Kids Don’t Think Smoking is Dangerous


Right on the heels of a study that showed that even with the confounding factor of height (which, apparently, is correlated with a higher risk of cancer in women), smoking carries a significant cancer risk, another study, this one dealing with substance abuse and mental health, declared that teenagers and young adults do not view smoking as a high-risk activity.

The study was conducted on a state-by-state basis.  The perceived risks of smoking dropped significantly among teenagers in 14 states, and among young adults in a shocking 31 states.  The number of states where people older than 26 failed to recognize smoking’s health risks was lower – in just 9 states, the perceived risks of smoking decreased in this age group.

According to the survey, 28% of Americans had used tobacco in the last month.

The study was surprising in the wake of the news that teen smoking had declined among American teenagers.  Some saw a connection between the number of movies in which actors smoke, which has fallen significantly in the past five years, and the lower rates of teen cigarette smoking and experimentation with tobacco.  But these media influences can’t seem to explain young adults’ changing perceptions about cigarette smoking and risk.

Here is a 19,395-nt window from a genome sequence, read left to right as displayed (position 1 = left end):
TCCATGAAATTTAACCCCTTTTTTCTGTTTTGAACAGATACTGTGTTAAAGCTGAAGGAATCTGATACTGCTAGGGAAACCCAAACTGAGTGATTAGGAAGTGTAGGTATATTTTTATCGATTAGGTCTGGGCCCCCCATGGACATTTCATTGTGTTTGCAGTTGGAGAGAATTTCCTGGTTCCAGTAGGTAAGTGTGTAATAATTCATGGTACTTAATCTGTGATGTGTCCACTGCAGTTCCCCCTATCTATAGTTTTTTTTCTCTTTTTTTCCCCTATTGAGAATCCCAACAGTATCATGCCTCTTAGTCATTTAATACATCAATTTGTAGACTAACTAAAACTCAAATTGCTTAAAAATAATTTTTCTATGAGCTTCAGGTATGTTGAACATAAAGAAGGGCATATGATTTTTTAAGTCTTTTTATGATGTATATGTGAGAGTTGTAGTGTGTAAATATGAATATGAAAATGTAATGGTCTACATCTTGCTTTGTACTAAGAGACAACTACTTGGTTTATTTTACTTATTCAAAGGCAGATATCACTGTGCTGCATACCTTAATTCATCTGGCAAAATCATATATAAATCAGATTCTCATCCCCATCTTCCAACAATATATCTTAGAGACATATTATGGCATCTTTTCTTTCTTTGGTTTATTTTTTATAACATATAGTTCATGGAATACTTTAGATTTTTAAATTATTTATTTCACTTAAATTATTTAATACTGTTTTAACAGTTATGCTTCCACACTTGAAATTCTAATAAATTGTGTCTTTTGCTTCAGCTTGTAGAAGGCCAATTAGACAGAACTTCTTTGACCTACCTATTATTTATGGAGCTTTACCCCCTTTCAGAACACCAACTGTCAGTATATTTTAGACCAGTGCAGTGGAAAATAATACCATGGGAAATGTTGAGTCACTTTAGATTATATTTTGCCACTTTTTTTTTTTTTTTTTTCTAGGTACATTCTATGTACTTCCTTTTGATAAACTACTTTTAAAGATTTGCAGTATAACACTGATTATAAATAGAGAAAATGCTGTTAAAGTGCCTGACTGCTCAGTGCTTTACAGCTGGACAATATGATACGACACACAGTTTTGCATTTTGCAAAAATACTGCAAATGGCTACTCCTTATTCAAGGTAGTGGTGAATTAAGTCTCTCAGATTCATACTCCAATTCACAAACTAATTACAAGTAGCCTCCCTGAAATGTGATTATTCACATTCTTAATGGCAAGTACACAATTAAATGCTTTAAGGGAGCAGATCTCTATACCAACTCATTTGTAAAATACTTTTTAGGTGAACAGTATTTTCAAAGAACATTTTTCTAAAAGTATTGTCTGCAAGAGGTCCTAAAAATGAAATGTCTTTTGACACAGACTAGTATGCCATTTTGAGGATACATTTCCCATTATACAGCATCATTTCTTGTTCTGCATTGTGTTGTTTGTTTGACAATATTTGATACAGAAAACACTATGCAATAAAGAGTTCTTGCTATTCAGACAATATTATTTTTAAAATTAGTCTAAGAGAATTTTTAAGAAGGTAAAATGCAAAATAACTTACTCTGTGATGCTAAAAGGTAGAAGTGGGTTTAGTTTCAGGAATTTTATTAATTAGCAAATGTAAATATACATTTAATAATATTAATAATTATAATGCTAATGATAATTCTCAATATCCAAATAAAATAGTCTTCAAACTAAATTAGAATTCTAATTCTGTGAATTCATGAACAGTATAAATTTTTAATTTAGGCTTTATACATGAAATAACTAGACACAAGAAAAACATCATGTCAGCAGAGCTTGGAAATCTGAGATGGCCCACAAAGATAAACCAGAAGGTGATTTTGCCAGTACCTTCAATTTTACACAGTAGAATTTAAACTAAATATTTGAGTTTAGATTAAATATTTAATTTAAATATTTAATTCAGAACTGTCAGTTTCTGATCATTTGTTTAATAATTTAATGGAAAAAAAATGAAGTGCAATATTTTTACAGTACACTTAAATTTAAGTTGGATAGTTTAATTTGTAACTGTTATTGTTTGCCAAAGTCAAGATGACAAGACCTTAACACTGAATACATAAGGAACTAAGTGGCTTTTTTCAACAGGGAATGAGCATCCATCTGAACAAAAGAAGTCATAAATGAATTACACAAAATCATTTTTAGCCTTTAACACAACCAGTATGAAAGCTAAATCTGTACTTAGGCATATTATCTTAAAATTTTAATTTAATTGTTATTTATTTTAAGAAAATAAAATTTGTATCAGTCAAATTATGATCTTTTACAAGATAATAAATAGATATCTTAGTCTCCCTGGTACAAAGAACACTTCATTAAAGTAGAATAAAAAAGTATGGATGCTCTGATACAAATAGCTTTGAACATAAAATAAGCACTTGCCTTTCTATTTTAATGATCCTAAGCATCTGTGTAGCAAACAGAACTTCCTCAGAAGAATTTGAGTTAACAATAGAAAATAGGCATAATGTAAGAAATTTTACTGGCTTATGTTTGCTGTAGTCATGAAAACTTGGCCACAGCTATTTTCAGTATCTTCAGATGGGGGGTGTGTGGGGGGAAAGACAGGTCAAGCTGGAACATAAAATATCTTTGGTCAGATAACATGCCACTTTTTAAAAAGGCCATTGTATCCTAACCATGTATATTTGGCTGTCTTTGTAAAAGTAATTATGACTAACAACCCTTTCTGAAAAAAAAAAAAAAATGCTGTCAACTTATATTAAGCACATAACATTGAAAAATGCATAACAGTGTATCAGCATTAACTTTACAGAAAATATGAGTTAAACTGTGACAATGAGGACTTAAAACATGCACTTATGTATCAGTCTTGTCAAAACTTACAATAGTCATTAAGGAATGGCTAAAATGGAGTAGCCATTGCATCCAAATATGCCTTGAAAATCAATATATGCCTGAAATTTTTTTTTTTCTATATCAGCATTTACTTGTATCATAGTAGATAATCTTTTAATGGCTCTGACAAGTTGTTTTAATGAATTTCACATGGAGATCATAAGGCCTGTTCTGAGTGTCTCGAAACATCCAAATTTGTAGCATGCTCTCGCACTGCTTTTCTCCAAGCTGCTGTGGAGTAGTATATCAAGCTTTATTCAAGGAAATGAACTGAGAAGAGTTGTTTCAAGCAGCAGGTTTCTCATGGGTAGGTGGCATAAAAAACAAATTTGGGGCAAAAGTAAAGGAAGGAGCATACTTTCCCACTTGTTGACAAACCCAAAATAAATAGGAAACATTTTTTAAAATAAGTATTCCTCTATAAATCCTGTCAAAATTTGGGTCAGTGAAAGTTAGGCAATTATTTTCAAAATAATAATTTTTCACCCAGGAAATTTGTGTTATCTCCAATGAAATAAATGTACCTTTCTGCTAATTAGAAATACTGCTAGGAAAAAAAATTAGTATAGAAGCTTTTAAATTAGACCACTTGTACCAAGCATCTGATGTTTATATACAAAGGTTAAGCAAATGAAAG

At the same time, as a member of the demographic that seems to be the least concerned about the health risks associated with cigarettes, these findings make sense to me.  My guess is that most people who have this attitude smoke socially, and thus do not feel that they are at risk.  Even though they may not be smoking “heavily,” however, cancer is still a serious concern.

These findings can help the Substance Abuse and Mental Health Administration help individual states target their funding.  As this study shows, perceptions and practices are highly localized, and subject to change.  ”No state is free from the unique impact of mental and substance use disorders,” explained SAMHSA Administrator Pamela S. Hyde. “Data like these give states the information they can use to target their prevention and treatment activities for the greatest benefit to their residents.”